The Warriors have made it very clear they are open to trading the No. 7 and No. 14 overall picks in the 2021 NBA Draft.
But they only are going to do that if they are confident it makes them better in the present and future.
So just how committed are they to finding a deal?
"According to a league source, the Warriors’ 'Plan A' is to package the Nos. 7 and 14 selections for a starting-caliber player in his prime," The San Francisco Chronicle's Connor Letourneau writes.
Conventional wisdom suggests that this desired target is going to be making pretty significant money, which means the Warriors would need to send out salary.
This is why Andrew Wiggins -- scheduled to make $31.6 million and $33.6 million the next two seasons -- constantly is thrown into hypothetical trades.
And what's funny about that is the fact that Wiggins is a "starting-caliber player in his prime," who might be even better moving forward when Klay Thompson gets back into the mix.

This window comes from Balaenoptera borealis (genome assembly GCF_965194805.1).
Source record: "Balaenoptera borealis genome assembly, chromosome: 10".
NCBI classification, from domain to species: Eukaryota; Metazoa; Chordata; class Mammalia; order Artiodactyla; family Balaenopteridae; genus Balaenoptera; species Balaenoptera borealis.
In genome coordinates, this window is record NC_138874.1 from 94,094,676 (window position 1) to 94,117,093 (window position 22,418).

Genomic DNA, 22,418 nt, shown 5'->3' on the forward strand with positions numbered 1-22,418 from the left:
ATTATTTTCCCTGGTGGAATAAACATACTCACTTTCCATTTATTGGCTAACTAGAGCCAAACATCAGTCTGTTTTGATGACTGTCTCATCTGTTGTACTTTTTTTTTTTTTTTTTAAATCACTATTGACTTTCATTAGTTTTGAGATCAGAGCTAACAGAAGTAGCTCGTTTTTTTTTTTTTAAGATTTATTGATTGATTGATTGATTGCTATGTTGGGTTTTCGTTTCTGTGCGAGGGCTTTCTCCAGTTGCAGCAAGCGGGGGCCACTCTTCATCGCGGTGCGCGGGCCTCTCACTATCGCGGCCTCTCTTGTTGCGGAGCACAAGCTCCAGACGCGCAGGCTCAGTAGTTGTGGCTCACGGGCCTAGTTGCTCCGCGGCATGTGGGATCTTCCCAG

"Andrew had a really good year for us last year," Warriors vice president of basketball operations Kirk Lacob told Grant Liffmann this week on the Dubs Talk podcast. "He is super happy here, the coaching staff loves him, the players love him.
"He was great. We traded for him for a reason, he's here, we love what he's about. I understand why people throw his name into things. He's the new guy and he wasn't part of the championship core.
"But that doesn't mean he can't be part of the future."
Then again, there's no guarantee he still will be on the Warriors a couple weeks from now.
"We are always honest with guys, too," Lacob added. "I have talked to Andrew's agent many, many times over the last year, and he will call and say 'Hey, you know I'm hearing this.' And I'm always [to Andrew] like, 'Look, you should feel very comfortable here, you are very well-liked. Am I going to tell you that you will never get traded at any point? No, I would never tell anybody that.'
"We tell everyone that. We never want to lie to someone. Now that doesn't mean that is what they want to hear, but we don't want to lie to a player or agent because that looks bad if something does happen, even if it is a remote chance."
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